Wednesday, September 12, 2001

September 12, 2001

Financial Shock

When we noted that the local bourse will track the developments in the US, the day's terrorist attacks are not quite what we had in mind. Nonetheless, Philippine investors fell prey to "worry selling" (as against full blown panic selling) causing the PHISIX dropping 52.7 points to its three-year low. Nearly every issue traded posted losses, with only nine managing to trade up.

Turnover swelled, but not exactly to the billions that we feared. It reached P624mn, as against the below P400mn average that we have been experiencing. Perhaps it helped that portfolio investors had been selling off their Philippine equities for months. Otherwise, today's dip could have been more dramatic.

Elsewhere in the world, bourses that opened likewise experienced a selling frenzy. Investors' worries range from worldwide recession to a new world war. After all, the US is expected to retaliate, with US President Bush saying that they will make no distinction between terrorists and those who harbor the same.

In any case, for investors hunting for bargains in the market, take note of the following major blue chips that posted significant declines for the day: SLC (-12% to P990), SMPH (-9.09% to P6), TEL (-8.72% to P497.5), FDC (-6.98% to P0.8), DGTL (-6.25% to P0.45), MPC (-6.06% to P0.31), PCOR (-5.81% to P1.62), MERB (-5.49% to P43) and BPC (-5.41% to P43).

SLC, which at the height of the speculation against the peso months ago became the safe haven for investors' funds, today took on a new role as the stock to avoid. The same of course would hold true for MFC (-12.59% to P1250). Both insurance firms have assets primarily in the US and Canada. With thousands of people feared dead from the attacks, expect claims to pile up against insurance firms. Consequently, expect profits and share prices to tumble.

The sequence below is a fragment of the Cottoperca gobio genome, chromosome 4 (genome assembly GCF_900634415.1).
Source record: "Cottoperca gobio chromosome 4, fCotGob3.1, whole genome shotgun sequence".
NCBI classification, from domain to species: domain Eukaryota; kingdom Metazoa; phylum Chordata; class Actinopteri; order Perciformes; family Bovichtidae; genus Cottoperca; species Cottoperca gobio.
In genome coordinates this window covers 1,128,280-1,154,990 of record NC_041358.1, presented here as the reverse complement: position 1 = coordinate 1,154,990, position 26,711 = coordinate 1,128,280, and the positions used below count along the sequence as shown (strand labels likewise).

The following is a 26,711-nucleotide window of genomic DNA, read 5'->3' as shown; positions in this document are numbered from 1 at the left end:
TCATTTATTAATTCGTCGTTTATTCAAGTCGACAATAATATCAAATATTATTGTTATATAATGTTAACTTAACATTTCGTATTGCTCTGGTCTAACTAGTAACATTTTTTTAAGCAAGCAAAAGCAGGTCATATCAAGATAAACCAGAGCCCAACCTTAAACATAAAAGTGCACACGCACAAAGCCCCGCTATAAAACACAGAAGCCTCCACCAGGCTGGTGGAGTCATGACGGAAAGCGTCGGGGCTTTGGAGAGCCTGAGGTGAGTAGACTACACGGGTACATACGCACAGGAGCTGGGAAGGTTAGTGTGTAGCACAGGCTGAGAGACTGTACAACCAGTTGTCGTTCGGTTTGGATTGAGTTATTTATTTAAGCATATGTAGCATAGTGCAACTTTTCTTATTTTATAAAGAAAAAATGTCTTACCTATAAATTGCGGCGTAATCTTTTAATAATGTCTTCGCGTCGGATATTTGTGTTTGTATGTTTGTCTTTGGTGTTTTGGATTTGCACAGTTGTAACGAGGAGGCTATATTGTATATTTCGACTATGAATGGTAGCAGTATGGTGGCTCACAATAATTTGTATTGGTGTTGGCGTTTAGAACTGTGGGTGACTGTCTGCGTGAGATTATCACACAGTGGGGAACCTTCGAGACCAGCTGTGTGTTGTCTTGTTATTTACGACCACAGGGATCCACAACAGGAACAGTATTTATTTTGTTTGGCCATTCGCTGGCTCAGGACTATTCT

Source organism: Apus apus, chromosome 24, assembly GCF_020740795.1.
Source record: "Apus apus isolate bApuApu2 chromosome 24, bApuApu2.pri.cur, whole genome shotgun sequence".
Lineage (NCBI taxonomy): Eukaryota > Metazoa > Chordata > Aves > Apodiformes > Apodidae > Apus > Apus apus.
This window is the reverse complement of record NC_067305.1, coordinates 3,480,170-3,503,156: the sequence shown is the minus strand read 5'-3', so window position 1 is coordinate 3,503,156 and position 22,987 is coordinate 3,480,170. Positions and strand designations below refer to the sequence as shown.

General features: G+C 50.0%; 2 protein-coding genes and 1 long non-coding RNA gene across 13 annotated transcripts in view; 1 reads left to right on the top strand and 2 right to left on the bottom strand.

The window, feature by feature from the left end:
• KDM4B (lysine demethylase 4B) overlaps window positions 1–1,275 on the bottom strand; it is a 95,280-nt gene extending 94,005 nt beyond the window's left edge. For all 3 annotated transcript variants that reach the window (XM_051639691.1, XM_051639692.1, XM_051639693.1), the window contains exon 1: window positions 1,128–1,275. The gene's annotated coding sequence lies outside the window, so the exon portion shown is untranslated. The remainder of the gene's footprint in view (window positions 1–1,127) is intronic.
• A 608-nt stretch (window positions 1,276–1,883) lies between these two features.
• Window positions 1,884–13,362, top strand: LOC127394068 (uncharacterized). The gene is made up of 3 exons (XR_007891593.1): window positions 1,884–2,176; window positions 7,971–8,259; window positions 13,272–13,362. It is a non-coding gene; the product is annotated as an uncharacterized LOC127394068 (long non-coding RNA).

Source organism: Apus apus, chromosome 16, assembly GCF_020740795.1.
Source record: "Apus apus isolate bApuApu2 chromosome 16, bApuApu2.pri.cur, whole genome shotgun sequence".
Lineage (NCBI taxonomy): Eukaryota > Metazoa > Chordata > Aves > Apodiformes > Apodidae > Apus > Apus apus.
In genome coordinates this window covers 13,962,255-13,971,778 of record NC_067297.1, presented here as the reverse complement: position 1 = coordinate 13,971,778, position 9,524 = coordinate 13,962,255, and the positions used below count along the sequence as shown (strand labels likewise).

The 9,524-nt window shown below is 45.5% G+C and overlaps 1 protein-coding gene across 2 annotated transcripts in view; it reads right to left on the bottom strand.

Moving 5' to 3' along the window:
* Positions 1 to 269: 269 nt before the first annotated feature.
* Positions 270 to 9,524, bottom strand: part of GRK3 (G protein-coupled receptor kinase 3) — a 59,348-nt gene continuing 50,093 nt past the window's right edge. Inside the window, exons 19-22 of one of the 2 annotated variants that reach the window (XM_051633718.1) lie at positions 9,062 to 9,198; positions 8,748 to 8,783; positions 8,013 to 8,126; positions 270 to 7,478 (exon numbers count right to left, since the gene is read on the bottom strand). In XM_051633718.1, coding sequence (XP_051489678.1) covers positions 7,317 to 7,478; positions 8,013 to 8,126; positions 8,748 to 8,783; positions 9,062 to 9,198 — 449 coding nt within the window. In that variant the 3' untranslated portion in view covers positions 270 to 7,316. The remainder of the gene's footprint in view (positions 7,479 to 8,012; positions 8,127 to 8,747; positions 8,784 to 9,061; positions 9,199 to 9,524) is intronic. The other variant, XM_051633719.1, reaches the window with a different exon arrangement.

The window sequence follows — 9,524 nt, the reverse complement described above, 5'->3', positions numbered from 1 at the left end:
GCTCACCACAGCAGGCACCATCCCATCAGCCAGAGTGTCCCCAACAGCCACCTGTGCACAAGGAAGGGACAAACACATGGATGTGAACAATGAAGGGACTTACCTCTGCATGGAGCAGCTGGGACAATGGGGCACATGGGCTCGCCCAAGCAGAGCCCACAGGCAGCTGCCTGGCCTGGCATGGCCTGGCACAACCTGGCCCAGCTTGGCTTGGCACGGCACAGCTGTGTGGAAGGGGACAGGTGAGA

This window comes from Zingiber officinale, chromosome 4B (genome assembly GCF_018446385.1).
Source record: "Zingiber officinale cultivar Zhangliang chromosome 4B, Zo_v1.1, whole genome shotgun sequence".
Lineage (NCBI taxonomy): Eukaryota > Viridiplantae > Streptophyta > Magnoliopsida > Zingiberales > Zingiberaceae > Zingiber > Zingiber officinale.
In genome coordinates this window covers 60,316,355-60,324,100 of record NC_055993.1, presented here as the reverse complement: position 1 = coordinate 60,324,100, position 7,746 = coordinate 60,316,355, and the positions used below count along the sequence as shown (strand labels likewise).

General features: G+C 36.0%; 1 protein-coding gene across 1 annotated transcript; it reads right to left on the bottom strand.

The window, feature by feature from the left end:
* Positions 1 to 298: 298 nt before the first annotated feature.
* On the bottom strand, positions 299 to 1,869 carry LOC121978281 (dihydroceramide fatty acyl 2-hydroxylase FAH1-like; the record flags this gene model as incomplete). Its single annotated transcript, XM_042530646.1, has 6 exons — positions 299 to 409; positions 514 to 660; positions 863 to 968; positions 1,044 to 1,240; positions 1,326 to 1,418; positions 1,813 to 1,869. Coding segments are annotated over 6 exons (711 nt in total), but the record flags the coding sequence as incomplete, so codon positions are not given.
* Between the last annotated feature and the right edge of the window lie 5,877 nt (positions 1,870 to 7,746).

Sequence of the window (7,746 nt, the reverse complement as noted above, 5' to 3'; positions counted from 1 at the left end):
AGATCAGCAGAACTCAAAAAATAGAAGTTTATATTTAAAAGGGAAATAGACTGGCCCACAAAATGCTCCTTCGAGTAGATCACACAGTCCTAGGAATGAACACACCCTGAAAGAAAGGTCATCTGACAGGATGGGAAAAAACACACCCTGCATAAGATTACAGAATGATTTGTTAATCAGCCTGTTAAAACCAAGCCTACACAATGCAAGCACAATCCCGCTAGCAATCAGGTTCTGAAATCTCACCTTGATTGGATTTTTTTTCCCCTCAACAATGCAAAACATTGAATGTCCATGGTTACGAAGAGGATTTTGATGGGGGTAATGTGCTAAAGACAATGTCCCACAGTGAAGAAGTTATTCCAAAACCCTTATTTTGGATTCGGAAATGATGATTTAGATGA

At this point, it may be too early to speculate on what will transpire in the coming months. For sure however, bourses worldwide must contend with uncertainties, not just in economic terms, but in peace and order issues as well. As is, the US and the rest of the world already speculate that Middle East terrorist forces are behind the attack. Should there be a standoff, we may see world crude oil prices spike back to or even exceed the Gulf War levels.

Reviewing today's performance, we believe the 50-point drop is a knee jerk reaction; an act of shock. In assessing potential repercussions in the world climate, we surmise that 50 points is probably not enough.


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